WILLIAMSBURG, BROOKLYN: You don’t have to know all the heartache that went into the making of the album Gamma Rays Galaxy Rays Veda Rays to appreciate it. But there’s something about understanding the bitter joy that pulses through one of 2011’s most intoxicating rock albums that makes it all the sweeter.
The debut full-length from Brooklyn four-piece The Veda Rays, Gamma Rays is the artful application of music as a saving source. For the band — guitarist/vocalist/keys James Stark; bassist Tyson Reed Frawley; guitar/keys/vox Jimmy Jenkins; and drummer Jason Gates (aka Jason Marcucci) – the intense production events of the album were just one more reflection of the urgent songs that it comprises.
You can hear it in the frantic guitars and time-shifting howl of “Our Ford”, the delicious tension and release of “Long May She Roll”, and the haunting psychedelia of “This Time Tomorrow”. Sweeping six strings, emotional vocals, and driving drums are everywhere, courtesy of a band determined to deliver on the promise of its dense melodies.
With everything from immediate family suicide and South Florida black magick practitioners fueling their dark sides, The Veda Rays went to equally painful lengths to complete Gamma Rays. With a highly accomplished producer/mixer in residence via drummer Gates/Marcucci (White Stripes, Dean & Britta), the band raced to complete guerilla tracking and mixing sessions, frantically completed as Marcucci’s studio moved amidst the massive blizzards of late winter, 2010.
Released last week, Gamma Rays Galaxy Rays Veda Rays is arresting from the first millimoment. Here, Stark and Gates went deep – truly deep – in their recounting of the record that brought them all back from the brink.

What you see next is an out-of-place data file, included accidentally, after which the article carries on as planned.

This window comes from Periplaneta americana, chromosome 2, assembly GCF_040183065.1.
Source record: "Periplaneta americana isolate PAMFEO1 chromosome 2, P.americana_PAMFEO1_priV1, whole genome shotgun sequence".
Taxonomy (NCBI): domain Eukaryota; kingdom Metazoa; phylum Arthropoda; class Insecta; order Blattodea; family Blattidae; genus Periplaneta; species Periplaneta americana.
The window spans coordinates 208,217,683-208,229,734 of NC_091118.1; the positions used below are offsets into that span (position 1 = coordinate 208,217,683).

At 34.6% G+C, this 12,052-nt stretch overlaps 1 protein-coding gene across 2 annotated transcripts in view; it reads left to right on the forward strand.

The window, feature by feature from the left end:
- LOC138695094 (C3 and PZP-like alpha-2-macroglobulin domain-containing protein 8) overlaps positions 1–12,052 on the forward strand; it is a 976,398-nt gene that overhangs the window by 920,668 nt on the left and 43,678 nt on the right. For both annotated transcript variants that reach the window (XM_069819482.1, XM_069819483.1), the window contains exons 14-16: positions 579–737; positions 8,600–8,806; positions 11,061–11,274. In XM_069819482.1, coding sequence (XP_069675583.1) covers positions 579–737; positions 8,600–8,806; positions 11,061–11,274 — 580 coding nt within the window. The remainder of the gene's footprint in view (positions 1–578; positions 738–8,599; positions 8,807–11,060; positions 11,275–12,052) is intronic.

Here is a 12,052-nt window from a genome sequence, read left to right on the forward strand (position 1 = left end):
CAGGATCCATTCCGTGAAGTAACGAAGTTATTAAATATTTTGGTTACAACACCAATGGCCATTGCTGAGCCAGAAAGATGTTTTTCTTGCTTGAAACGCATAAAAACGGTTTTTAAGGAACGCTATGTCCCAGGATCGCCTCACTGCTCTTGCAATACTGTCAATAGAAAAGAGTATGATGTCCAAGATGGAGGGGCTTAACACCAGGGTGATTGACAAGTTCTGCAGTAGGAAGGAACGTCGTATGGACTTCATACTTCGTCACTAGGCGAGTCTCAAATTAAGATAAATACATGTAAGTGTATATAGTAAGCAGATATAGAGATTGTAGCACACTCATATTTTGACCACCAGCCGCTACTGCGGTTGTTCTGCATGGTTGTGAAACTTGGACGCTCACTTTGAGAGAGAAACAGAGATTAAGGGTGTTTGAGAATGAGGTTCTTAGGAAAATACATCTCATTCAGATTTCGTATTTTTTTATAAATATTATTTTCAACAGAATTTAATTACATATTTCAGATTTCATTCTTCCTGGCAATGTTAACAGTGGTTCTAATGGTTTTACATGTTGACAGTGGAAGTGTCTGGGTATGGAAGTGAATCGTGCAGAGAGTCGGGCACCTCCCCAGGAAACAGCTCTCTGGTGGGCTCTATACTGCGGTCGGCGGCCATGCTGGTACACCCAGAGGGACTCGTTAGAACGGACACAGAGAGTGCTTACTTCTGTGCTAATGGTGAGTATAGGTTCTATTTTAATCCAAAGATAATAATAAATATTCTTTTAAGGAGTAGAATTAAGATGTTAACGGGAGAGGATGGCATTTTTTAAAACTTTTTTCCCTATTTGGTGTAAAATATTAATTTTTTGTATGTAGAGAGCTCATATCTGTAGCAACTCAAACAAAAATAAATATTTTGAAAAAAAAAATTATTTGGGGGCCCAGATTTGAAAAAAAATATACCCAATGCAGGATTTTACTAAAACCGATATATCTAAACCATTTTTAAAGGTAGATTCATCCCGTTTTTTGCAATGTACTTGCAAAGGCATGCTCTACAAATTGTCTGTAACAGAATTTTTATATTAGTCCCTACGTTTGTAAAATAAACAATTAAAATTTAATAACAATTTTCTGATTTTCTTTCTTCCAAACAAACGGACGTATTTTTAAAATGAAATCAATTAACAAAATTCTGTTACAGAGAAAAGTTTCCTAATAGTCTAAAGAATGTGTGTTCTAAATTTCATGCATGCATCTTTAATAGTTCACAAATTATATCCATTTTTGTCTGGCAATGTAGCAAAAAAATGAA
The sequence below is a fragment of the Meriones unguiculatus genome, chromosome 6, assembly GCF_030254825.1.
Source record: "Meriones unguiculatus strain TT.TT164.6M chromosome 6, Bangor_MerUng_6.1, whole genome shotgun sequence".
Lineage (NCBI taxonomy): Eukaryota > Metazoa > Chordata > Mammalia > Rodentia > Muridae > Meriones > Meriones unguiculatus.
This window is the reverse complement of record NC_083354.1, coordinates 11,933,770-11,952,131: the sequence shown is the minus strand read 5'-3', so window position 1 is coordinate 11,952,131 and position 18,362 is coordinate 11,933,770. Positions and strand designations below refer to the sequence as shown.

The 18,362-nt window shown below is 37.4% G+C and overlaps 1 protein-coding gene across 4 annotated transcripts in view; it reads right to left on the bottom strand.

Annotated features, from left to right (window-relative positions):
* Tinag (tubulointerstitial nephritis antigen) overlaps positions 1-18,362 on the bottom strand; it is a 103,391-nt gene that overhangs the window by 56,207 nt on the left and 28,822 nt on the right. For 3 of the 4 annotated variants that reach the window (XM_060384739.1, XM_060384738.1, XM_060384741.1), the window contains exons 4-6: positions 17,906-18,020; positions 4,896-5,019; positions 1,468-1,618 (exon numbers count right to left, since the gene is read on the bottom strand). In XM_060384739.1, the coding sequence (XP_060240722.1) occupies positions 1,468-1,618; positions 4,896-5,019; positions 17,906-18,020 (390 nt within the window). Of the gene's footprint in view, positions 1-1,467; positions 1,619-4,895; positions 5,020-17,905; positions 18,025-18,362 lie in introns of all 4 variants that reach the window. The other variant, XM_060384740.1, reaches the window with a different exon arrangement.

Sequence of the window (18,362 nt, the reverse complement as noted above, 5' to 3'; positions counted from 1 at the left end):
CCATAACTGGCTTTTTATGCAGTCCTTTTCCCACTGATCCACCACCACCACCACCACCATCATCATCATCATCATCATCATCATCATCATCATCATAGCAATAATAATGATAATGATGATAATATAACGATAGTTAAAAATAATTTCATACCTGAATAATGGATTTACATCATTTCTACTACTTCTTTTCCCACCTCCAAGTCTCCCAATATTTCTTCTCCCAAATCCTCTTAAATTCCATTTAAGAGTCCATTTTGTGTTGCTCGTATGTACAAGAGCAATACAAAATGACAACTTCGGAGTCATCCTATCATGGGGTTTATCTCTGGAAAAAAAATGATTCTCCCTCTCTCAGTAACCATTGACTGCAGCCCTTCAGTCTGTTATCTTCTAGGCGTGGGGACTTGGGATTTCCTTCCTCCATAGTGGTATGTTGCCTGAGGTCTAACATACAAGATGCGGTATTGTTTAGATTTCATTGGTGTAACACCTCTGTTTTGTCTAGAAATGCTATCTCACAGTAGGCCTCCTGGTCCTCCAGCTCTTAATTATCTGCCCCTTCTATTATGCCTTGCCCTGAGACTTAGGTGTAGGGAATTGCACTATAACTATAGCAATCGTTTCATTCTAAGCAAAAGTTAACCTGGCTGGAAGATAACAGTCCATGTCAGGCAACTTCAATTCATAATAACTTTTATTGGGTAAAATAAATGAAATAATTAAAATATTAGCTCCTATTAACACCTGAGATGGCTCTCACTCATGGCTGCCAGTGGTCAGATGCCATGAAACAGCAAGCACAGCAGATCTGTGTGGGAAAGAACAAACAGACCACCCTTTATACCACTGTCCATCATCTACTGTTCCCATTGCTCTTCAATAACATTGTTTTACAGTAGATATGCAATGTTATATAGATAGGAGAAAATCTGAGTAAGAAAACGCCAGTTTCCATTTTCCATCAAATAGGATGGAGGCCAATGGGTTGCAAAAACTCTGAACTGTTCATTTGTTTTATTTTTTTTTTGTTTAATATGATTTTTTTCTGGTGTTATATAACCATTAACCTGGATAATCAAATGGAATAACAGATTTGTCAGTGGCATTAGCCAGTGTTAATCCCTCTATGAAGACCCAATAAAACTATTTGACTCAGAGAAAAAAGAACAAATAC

Q: Your bio says: “The Veda Rays began in late 2008 when Stark and Gates, who had been hatching plans, playing gigs and making 4-track recordings since grade school, resumed their collaboration via long-distance after a several year span of inactivity.” What was the creative spark and mutual inspiration that was rediscovered when you guys got back together?
James: It was not really so much rediscovered as it was re-enlivened — from a cryogenically frozen dormancy. But with us I think it has always been something very natural and complementary, this most likely being the case due to us having grown up playing together, making 4-track demos and collaborating on this whole vision for so long and through such formative phases.
The period of inactivity was simply due to a case of “life happening”, as they say. And the way we came back ‘round to working together was largely due to the same. There is a lot of back-story here… Suffice to say, the gist of it involved heavy drug use, obsession, suicide, accidental death and the westernmost point of the Bermuda Triangle. Seriously.
For me, I feel like I had finally whittled out an authentic voice. My own particular brand of “distilled spirits”. What I mean to say is that the “me” in my personal hodge podge of influences finally asserted itself and I started recognizing something that went beyond mere pastiche.
I guess some people are gifted — or maybe seriously deluded — but for me it took a long time to feel like what I was doing was legitimate. So, just recognizing and being comfortable with a bona fide identity was a great boon. That is the plainest way I can explain how I feel I had evolved as an artist/singer/songwriter during our hiatus.
Jason: I’m not sure either of us were ever inactive. I’m a real busy body, crazy energy kind of person when it comes to working on music — we both are really. We were just separate for a bit, after playing pretty much daily, growing up and into musicians together. When we were unable to work together, we both kept going. I know Jim was working his craft as a songwriter and he put together some great bands. I kept busy playing and wound up doing a great deal of engineering and mixing here in NYC.